So, here's the essential blog photo :-)
All our seed potatoes chitting at my mum's house - in the nice, cold, light spare room.
Here's the psychedelic picture to identify the different varieties...
This is what they really look like:
And these are all our kestrels - probably more than we want, but there's always the spares table at the allotment site. We bought these from the Wyvale Garden Centre where they were stored in a much warmer room, hence the chits already forming.
 The earlies definitely benefit from chitting, as we want lots of little spuds to form but maincrops don't really need to chit in advance of being planted. However, it would be too early to put them in the ground now - apart from the fact that it's soaking wet!

Saturday, 9 February 2013

Selecting potatoes and a Soggy Plot

It snowed all morning and was extremely cold and wet so we went shopping for our potatoes as planned.

We went to Charlton Park Garden Centre in Wantage as the owner is a bit of a connoisseur. We were able to select individual spuds for 15p each so this is what we chose (the links go to the British Potato database):
  • 2 x Accent (First Earlies)
  • 3 x Casablanca (First Earlies that look so lovely I had to have some)
  • 3 x Arran Pilot (First Earlies Have such good reviews we thought we'd try them)
  • 5 x Pentland Javelin (First Earlies seem to have the best reviews from what we've seen)
  • 3 x Red Duke of York (First Earlies Not great last year but fancy some red new potatoes)
  • 2 x Bonnie (Second Earlies)
  • 3 x International Kidney (Second Earlies)
  • 20 (ish) x Kestrels (Second Earlies - these are our favourite for mash and all-rounder)
  • 4 x Orla (Early Maincrop so tasty, so hopefully more successful than last year's failed crop)
We selected based on slug/disease resistance, our experience and on reviews we've seen on the internet - along with a certain amount of shallowness based on colour :-) We really would have liked a few Chopin as they were very good last year, but they were sold out.
We also bought a small bag of Golden Gourmet shallots.
In the afternoon we popped up the soggy plot to take up a replacement rain gauge - our last one melted as I forgot about it when I lit a bonfire.
As we walked home we spotted some great wood left by the industrial estate skip, so we picked it up and walked back to the plot - it'll be perfect for growing my onion squash (uchiki kuri) over, which will save ground space and might serve some protection against slugs.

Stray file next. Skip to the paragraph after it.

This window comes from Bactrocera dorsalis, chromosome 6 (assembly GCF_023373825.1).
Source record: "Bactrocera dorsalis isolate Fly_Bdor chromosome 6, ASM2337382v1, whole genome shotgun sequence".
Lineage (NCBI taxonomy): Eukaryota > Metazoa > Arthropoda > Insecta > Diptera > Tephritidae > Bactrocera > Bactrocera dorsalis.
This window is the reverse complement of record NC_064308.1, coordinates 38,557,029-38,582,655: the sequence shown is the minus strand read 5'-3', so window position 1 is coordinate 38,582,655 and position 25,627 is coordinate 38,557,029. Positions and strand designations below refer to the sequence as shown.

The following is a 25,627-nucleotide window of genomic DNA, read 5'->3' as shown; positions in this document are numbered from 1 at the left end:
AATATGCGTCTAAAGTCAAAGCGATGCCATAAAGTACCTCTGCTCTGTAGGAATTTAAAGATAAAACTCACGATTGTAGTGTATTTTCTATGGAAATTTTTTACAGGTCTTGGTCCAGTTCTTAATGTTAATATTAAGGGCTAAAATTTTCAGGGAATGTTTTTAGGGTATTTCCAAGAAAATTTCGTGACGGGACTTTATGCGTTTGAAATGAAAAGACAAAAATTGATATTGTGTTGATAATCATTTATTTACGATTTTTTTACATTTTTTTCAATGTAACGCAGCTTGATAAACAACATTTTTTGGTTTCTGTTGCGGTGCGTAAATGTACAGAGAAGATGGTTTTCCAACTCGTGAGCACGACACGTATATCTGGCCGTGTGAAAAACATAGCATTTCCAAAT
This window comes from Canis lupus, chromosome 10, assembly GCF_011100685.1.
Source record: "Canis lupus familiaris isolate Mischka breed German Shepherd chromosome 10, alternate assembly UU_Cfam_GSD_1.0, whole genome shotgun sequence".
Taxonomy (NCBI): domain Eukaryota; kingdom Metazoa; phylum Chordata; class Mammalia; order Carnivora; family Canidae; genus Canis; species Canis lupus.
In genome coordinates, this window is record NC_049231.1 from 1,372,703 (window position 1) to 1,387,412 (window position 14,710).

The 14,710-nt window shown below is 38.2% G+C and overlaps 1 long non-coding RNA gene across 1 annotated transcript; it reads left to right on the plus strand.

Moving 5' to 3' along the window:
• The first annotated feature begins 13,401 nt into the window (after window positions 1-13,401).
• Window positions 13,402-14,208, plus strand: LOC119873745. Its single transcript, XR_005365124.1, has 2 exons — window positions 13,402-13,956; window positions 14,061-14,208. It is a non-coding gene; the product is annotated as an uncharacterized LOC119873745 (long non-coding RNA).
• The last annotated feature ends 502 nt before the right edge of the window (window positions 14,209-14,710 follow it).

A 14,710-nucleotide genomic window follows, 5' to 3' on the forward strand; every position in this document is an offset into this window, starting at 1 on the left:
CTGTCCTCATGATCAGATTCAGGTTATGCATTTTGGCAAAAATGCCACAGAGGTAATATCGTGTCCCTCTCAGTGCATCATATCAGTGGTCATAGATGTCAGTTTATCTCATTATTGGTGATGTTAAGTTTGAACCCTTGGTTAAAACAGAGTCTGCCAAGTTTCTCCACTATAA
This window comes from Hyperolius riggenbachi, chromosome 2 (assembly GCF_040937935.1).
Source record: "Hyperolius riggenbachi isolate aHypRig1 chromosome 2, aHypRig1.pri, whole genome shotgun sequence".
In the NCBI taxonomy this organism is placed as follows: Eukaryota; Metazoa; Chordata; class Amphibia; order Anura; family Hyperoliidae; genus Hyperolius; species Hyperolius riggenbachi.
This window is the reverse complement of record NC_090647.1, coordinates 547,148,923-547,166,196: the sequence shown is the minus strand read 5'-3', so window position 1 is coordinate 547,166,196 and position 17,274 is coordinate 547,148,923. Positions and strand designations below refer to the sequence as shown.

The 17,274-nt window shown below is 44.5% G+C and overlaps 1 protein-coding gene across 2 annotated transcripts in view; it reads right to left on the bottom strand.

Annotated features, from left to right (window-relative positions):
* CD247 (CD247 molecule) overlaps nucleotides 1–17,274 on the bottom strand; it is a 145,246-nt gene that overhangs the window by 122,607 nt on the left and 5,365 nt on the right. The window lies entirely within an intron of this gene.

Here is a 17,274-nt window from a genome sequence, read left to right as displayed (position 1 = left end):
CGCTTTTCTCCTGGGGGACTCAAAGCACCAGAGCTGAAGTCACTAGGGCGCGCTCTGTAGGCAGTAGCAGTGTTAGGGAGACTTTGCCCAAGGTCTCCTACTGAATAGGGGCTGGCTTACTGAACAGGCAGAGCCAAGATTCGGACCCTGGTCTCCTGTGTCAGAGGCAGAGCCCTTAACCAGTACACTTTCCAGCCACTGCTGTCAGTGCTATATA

I was pleased to see that our chives are growing happily through the snow and cold, so we'll have some with our new potatoes - mmm, can't wait but will leave them chitting round my mum's house for a few weeks yet!

Friday, 8 February 2013

Composting keeps you warm!

A day off work meant we could have a few hours on the plot. It felt reasonably warm and the sun even shone for a bit. 
Terns flying overhead

There was a lot of birdlife, particularly the kestrel, robin, terns, pheasants and pigeons. Also the red kite was swooping and calling; It was beautiful.

We pulled up the remains of the sprouts - these parts can't be composted, they'll take too long to rot down.
We spent a few hours sorting out the compost bins. We took all the soggy compost from both plastic bins and mixed it with dry cuttings, plot clearance and lots of recycled cardboard from home. 
Just part of the mix
After a good mix it completely filled one bin (which can be left for a year) and the remainder went in the other bin.
Plot 7 is beginning to look like it's getting ready for planting but there's still a lot to be done. The ground is still so wet, far too claggy to walk on really. We're hoping to buy our spuds tomorrow as more rain is due so we won't be on the plot.

Sunday, 3 February 2013

Weeding and Digging

Looks pretty doesn't it?
Not so good when you see it in less detail, though still vaguely pleasing to the eye ....
But just horrible when you see it in real life!
Ugh. Weeds, moss. mud and spring onion remains. All thriving under the netting which we hadn't cleared away.

Now, I'd love to write the identity of this moss, but as is always the case when you start looking into these things, you find it's a much larger subject than you may originally think! Suffice to say, there's a LOT of moss in the UK!

I'm pleased to say that by the time we left the plot today the area was weed free, dug and looking much more loved - we're hoping that the moss will just die off and the birds can eat up any slug eggs they find!

Planning for this year (Part One)

We didn't make it to the plot yesterday - shame as it was a sunny day but we've just got too many germs between us to bear going out in the cold!

So, we did a bit of planning. We've drawn up part of this years plan - the basics for Plot 7.
We're going to be moving more plantings to Plot 8B - the sweetcorn will be over there, with the jack-o-lantern pumpkins growing through them...
The celeriac will also go back on Plot 8B - possibly in the same spot as last year but this year I'm growing from seed. Ditto for fennel; I need to read up a bit about how/where to grow it. Last year I sowed it in the herb bed, because I didn't realise the difference between herb fennel and the big bulb type I want for soup.

On Plot 7 I'm thinking of having some sort of trellis for the Uchiki Kuri squash - but this definitely needs a bit more work!

Another new vegetable for us this year is salsify. I've seen that it doesn't need a lot of work and stays in the ground till October/November so I'm not too sure where that will go yet - maybe in with the parsnips - but that is a very busy quarter already!

Hmm, writing this has made me realise we need to do a lot more planning - I'll call this blog entry 'part one'!